In the case of Polonsky v. Town of Bedford, decided on June 28, 2018, the N.H. Supreme Court considered the interpretation of amendments to the alternative lien procedures statutes found in RSA 80:88-91. These statutes were enacted in response to Thomas Tool v. Croydon, 145 N.H. 218 (2000), in which the Court held that it was unconstitutional for municipalities to retain the entire proceeds of a tax sale even though the amount realized from the sale far exceeded the amount of tax owed to the municipality. RSA 80:88-91 provide procedures for the proceeds of a tax sale in excess of amounts owed, including a substantial penalty and attorneys fees, to be either paid to the property owner or paid to a court for the court to determine who should receive the proceeds where there are multiple parties with an interest in the property. If a municipality sells a property taken by tax deed within three years of the tax deed, then the municipality could not retain any excess proceeds from the sale. However, in the case of Polonsky v. Bedford, the Town of Bedford did not sell the property within three years, so the issue decided by the Court was whether the statutory scheme prevented a former property owner from recovering any excess if the sale takes place beyond three years from the date of the tax deed. The trial court had ruled that the RSA 80:89,VII limited the duration of the duty of the municipality to pay the proceeds into court and the property owner’s right to repurchase the property to three years from the date of the tax deed but it did not prevent a former owner from recovering the proceeds should the sale occur after the three years. The trial court based its decision in part on its finding that the Town’s interpretation “would result in significant windfalls to the municipality without recourse for the former owner.” The Supreme Court reversed the trial court’s ruling finding that the plain language of the statute provided after the three years had expired the municipality had no duty to the former owner with respect to the excess proceeds. The Supreme Court left open the question of whether the retention of the proceeds beyond the three years constituted a taking without just compensation under the N.H. Constitution. The case was remanded for determinations of fact and consideration of the issues and defenses related to this claim. (The author represents a party to this action so his views may be colored.)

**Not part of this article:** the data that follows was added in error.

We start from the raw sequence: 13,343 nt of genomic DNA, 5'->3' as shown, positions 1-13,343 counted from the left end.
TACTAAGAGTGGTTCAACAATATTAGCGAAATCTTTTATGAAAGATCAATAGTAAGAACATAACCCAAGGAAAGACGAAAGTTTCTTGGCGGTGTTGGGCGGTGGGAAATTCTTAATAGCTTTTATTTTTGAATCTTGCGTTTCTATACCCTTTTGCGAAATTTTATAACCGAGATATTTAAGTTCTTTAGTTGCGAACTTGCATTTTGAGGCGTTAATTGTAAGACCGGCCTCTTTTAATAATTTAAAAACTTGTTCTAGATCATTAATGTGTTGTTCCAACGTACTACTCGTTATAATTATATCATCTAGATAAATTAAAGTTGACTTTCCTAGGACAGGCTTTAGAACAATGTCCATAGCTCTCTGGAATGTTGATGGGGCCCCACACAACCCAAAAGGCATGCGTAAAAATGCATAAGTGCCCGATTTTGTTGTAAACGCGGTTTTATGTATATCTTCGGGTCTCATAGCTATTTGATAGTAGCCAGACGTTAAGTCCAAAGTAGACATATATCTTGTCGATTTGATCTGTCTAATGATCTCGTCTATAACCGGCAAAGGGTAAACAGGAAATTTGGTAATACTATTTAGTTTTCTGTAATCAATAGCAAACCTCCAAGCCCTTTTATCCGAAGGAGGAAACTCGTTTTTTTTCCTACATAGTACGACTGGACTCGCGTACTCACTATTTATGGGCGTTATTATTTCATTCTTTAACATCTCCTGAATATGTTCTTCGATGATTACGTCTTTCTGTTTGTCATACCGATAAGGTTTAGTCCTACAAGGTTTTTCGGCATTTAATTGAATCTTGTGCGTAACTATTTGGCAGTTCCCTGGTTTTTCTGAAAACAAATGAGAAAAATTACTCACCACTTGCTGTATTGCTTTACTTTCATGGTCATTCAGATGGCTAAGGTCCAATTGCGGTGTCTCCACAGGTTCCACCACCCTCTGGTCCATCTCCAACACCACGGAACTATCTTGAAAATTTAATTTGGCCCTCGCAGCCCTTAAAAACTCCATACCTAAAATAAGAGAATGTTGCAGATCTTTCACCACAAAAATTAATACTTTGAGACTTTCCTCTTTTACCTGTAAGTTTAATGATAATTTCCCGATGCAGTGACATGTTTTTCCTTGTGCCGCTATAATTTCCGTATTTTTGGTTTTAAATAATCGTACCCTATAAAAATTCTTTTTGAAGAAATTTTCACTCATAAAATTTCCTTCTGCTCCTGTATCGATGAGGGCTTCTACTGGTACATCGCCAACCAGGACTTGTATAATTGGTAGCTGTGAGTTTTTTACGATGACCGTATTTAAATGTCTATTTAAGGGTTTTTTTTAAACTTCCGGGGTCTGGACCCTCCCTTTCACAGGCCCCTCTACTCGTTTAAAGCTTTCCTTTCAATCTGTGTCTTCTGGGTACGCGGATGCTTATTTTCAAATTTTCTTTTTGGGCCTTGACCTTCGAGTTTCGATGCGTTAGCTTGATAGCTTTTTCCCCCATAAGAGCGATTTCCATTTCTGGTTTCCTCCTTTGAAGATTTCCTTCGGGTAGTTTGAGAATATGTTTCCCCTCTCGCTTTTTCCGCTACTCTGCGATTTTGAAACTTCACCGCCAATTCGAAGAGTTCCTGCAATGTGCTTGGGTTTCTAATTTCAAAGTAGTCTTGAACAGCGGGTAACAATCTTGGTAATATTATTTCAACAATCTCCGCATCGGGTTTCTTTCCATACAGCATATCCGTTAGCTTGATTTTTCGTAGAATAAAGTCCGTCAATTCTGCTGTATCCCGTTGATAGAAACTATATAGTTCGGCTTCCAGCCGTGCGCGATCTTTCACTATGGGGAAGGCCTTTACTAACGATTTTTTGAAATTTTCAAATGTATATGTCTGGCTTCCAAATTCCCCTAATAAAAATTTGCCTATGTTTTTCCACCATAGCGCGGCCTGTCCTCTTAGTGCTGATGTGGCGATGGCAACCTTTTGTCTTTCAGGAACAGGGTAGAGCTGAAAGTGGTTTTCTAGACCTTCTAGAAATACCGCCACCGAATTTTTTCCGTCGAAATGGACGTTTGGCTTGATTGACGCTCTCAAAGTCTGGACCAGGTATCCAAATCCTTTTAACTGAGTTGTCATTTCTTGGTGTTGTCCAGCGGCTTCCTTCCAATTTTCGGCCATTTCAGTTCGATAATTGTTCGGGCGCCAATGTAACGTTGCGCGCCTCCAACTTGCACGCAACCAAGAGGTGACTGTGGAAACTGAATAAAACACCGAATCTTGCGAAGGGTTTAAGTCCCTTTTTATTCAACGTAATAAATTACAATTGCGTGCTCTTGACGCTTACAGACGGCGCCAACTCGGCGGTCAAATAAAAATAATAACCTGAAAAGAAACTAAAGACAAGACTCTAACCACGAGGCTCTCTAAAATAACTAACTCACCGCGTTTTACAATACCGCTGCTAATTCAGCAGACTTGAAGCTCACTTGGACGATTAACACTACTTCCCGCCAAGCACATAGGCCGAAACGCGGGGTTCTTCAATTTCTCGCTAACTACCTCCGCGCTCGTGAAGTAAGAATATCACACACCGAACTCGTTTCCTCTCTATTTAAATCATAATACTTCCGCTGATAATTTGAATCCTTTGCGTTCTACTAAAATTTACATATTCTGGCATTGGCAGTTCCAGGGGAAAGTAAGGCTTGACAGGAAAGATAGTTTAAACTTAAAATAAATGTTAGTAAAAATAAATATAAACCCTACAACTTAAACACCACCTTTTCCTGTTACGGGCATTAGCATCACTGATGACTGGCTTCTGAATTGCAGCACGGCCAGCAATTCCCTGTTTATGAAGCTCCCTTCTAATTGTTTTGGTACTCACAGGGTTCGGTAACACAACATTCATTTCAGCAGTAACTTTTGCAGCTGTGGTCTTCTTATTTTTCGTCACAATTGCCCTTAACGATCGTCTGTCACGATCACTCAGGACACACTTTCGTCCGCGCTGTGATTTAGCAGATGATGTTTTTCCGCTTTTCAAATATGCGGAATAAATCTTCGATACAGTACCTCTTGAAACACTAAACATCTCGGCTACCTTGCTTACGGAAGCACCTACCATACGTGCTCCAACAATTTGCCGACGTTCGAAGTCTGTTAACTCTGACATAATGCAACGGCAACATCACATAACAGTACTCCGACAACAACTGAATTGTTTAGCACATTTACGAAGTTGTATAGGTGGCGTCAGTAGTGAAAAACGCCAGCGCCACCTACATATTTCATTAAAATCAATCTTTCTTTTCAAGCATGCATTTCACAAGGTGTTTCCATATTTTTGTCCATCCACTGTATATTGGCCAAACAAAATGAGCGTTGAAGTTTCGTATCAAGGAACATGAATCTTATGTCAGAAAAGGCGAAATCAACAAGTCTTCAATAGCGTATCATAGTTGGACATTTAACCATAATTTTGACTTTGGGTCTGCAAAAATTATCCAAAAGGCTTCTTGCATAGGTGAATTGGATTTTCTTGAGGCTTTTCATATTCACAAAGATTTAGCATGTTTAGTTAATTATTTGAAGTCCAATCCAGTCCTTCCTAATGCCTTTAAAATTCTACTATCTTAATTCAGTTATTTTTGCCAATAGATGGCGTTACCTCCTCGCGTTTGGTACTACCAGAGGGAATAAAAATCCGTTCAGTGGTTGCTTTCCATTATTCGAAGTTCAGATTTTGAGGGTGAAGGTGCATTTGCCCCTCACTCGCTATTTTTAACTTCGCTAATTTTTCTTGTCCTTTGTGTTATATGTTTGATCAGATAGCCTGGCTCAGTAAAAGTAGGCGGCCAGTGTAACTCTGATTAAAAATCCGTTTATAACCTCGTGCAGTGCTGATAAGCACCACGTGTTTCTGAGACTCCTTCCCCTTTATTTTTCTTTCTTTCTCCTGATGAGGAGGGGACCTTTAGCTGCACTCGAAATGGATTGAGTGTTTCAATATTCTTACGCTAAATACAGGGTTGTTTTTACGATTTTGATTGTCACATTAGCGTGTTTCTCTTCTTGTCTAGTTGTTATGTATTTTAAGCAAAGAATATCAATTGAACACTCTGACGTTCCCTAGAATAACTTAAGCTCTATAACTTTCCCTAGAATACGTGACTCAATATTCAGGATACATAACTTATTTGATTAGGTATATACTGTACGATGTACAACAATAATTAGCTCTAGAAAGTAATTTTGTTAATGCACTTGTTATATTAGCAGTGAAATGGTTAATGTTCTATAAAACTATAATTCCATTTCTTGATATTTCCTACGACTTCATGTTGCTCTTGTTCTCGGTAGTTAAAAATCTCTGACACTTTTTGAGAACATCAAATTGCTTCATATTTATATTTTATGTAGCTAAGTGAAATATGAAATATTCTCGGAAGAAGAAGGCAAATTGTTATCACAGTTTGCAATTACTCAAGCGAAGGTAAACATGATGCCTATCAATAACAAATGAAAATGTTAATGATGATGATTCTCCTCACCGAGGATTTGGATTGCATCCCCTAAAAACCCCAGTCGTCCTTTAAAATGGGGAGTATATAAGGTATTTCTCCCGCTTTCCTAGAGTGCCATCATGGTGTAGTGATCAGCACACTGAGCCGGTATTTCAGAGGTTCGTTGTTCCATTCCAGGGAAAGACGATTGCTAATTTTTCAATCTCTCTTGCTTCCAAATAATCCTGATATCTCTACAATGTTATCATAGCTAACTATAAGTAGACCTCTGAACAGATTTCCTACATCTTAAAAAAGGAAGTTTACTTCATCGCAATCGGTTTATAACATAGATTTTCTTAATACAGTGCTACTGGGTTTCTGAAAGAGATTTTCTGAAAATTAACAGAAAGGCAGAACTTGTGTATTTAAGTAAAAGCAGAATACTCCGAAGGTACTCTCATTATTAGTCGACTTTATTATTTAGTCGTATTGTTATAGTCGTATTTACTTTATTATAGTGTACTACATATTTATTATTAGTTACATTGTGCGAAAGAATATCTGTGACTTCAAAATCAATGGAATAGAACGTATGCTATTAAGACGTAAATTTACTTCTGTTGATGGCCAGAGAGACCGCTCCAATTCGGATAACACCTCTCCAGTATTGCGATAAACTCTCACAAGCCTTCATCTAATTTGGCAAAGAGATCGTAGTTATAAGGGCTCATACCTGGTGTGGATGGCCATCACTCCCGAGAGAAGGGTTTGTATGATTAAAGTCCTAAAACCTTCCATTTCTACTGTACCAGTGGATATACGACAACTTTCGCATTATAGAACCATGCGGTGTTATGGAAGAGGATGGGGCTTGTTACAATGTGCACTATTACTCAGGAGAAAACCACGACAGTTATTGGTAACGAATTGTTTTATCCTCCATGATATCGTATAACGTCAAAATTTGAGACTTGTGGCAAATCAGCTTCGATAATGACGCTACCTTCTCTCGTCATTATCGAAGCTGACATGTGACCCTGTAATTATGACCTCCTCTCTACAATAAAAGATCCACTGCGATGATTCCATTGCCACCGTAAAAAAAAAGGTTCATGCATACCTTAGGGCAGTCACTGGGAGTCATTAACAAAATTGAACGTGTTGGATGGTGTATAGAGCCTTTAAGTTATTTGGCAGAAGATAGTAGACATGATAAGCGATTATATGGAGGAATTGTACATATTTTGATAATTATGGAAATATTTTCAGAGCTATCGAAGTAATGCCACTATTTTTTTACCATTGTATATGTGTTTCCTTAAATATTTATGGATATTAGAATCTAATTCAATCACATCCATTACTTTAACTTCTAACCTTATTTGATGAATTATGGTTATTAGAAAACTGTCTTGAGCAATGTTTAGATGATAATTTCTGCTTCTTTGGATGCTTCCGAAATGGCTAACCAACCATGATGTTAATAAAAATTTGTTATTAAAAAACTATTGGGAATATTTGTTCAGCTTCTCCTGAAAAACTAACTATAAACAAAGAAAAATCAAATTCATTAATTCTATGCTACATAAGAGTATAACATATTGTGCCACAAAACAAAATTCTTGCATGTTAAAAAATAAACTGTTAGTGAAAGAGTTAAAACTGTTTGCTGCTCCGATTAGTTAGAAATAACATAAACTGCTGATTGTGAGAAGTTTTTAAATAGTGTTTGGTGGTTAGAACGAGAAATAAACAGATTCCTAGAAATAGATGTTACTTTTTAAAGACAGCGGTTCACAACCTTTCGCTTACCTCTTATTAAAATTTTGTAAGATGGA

By: John F. Hayes, Esq., former general counsel to the New Hampshire Department of Revenue Administration.